Step 2: Slowly raise the seat until just right. Begin to raise the seat, bit by bit, until the front edge of the seat contacts the back of your thighs lightly.
If your seat is too low, your legs and lower back are propping you up, creating pressure points that cause pain.
If your seat is too high, blood flow is restricted in your lower legs from the pressure on your thighs. Your legs could fall asleep, swell, or be difficult to maneuver between the gas and brake pedal.
Part 4 of 5: Adjusting the lumbar support
Only some vehicles have lumbar support adjustments, mainly higher trim lines and luxury cars. Still, having this aspect of your seat adjusted properly will relieve back stress from sitting in your car.
If your car is equipped with a lumbar support control, proceed to Step 1. If your car does not have a lumbar support control, skip ahead to Step 5 to see how you can support this area yourself.
Step 1: Retract the lumbar support fully. Some are mechanically operated with a knob and others are an inflatable bladder inside the seat. In either case, take support away altogether.
Step 2: Sit in the seat. It will feel like your back is collapsing into a slouched position just above your hips.
Step 3: Inflate the lumbar support until you make contact. Extend the lumbar support a little bit at a time. When you feel the lumbar support contact your back, pause for 15 to 30 seconds to adjust to the feel.
Step 4: Inflate the lumbar support until comfortable. Inflate the lumbar support a little further, pausing after each slight adjustment.
Stop adjusting when your back no longer feels like it begins to slouch after a pause.
If you’re car contains a lumbar support adjustment feature, you are done with this part and can skip to the beginning of Part 5.
Step 5: Make your own lumbar support. If your vehicle does not have a lumbar support adjustment, you can create your own with a hand towel.
Fold or roll the towel widthwise. It should now be its full length but only a few inches in width, and approximately 1-1.5 inches thick.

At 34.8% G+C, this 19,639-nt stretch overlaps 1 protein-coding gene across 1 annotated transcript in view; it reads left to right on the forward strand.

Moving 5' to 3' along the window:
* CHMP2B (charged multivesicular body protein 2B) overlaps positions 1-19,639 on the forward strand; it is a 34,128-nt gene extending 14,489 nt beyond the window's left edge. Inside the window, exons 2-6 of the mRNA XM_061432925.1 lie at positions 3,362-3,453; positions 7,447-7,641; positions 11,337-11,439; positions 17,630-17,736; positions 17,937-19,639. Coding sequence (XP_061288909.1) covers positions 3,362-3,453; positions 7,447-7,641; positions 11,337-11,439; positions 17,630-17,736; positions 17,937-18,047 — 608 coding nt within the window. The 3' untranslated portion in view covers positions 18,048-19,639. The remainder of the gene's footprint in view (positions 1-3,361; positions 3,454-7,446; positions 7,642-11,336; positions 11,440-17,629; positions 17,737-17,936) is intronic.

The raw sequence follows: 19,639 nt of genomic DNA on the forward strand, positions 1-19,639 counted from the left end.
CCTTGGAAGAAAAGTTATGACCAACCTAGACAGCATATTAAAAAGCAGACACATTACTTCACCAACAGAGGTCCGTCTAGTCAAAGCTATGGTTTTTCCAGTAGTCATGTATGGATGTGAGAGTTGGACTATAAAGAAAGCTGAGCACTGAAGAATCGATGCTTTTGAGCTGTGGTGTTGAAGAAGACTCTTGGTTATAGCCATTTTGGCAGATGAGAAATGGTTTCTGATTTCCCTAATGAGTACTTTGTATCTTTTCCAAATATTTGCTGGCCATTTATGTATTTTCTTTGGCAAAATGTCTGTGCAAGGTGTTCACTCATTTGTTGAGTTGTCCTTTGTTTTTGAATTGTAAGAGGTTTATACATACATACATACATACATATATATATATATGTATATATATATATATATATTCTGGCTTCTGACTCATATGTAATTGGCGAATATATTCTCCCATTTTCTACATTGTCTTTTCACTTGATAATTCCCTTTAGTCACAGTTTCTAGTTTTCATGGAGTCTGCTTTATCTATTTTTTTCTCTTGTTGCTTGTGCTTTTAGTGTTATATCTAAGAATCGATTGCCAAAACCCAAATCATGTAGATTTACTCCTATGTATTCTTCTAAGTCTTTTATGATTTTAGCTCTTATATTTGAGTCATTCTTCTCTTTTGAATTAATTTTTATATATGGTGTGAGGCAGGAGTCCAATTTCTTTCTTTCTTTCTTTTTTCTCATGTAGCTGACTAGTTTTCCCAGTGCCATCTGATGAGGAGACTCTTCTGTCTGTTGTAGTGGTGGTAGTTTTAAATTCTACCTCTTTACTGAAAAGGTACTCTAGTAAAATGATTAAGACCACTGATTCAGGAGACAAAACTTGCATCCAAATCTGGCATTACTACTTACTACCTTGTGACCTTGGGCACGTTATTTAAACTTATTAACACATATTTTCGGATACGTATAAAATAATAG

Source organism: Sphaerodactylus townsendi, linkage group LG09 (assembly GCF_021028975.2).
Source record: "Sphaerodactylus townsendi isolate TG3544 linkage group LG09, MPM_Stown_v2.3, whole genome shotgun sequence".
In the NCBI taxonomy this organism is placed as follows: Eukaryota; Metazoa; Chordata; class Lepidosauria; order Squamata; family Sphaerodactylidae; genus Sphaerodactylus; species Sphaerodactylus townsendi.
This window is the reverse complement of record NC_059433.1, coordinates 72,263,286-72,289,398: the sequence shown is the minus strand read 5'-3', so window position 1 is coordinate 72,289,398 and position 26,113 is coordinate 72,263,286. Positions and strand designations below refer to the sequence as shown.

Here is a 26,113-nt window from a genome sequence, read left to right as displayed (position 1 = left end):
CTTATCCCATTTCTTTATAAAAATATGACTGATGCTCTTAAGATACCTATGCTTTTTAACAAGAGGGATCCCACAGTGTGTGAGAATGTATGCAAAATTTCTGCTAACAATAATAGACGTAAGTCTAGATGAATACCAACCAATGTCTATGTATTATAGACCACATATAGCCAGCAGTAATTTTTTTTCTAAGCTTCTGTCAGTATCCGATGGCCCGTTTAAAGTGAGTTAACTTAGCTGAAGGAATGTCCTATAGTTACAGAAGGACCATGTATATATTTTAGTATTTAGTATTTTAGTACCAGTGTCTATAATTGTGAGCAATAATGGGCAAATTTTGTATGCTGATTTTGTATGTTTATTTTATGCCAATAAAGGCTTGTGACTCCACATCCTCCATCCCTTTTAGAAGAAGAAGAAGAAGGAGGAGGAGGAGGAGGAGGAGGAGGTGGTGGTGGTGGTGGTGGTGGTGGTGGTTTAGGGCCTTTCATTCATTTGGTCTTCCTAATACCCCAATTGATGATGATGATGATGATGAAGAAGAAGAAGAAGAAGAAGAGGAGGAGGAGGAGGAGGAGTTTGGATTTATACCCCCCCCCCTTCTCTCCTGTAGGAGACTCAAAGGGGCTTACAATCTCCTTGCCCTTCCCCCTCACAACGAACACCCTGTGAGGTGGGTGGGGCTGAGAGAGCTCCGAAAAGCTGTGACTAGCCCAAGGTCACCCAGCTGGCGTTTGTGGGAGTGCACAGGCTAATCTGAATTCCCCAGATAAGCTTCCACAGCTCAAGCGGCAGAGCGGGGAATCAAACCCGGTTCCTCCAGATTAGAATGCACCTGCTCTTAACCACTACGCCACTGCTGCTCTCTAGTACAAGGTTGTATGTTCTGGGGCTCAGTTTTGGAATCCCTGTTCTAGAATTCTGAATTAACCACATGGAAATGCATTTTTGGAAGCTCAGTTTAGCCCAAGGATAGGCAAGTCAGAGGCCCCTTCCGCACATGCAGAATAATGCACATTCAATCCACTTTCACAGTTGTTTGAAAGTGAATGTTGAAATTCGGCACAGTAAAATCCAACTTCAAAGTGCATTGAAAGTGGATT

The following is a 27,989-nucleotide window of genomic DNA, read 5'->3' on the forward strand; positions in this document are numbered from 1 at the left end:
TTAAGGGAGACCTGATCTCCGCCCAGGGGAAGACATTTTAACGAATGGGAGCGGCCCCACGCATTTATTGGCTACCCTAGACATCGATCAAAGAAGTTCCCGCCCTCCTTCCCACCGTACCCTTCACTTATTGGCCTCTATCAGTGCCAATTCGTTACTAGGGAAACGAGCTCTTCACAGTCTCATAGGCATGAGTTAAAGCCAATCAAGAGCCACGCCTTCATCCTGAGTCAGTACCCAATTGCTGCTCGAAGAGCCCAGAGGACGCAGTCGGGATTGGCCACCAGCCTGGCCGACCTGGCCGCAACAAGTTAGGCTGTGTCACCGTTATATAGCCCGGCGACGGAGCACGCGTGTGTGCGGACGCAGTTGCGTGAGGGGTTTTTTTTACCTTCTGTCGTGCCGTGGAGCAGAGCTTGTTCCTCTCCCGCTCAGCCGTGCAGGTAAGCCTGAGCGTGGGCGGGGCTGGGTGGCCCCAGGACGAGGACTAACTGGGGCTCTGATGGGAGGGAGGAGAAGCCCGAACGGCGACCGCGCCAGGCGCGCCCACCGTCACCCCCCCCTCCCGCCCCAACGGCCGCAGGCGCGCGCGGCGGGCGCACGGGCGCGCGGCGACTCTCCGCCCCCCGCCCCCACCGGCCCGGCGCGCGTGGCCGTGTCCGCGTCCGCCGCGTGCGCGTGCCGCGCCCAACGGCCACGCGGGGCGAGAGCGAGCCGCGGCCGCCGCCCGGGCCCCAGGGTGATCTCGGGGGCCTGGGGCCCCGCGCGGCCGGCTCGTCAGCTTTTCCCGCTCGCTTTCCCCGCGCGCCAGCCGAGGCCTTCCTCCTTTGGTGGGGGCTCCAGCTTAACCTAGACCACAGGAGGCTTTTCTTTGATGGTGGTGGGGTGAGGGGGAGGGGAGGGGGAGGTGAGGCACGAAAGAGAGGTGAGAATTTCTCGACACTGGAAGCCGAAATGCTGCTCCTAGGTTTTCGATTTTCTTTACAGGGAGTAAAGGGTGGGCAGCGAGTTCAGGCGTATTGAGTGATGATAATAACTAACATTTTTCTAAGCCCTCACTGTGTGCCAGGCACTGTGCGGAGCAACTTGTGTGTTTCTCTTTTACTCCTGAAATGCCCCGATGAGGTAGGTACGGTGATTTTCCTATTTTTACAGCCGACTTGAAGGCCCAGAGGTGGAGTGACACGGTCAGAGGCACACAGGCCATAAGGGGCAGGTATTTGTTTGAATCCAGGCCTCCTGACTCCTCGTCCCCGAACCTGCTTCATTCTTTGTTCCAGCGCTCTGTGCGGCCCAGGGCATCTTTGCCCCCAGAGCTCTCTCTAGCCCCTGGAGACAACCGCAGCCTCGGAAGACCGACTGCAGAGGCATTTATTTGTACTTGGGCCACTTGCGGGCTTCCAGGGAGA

Step 6: Position yourself and the towel. Sit in the driver’s seat and lean forward and slip the towel behind your back.
Slide it down so it is positioned just above your hip bones. Lean back against the towel.
If it feels like there is too much support or too little support, adjust the towel roll until it feels supportive but not overly so.
Part 5 of 5: Adjusting the headrest position
The headrest isn’t installed for your comfort. Rather, it is a safety device that prevents whiplash if you are rear-ended in a collision. If positioned improperly, it can be annoyingly close to your head or too far away to provide the necessary protection in an accident. Proper positioning is important.
Step 1: Check the distance from your head to your headrest. Sit normally in your driver’s seat. With your hand, check the distance between the back of your head and the front of the headrest.
It should be roughly one inch from the back of your head. It is helpful to have a friend check the headrest adjustment for you if at all possible.
Step 2: Adjust the headrest tilt if possible. This will be a matter of grasping the headrest and pulling it forward or backward if this adjustment is an option.
Step 3: Adjust the headrest vertically. Sitting normally in the seat again, check, or have your friend check, the headrest height. The top of the headrest should be no lower than your eye level.
These are the proper adjustments for sitting in a car’s seat, particularly the driver’s seat. The passenger seat is unlikely to have the same array of adjustments as the driver’s seat, and the rear seats likely won’t have any adjustments aside from headrest adjustments.
At first, the seating position may feel awkward when it is adjusted correctly. Allow yourself several short trips to get the feel of the positioning. Make adjustments as needed if you find you have pain or discomfort. After a few short trips, your new seat position will begin to feel natural and comfortable.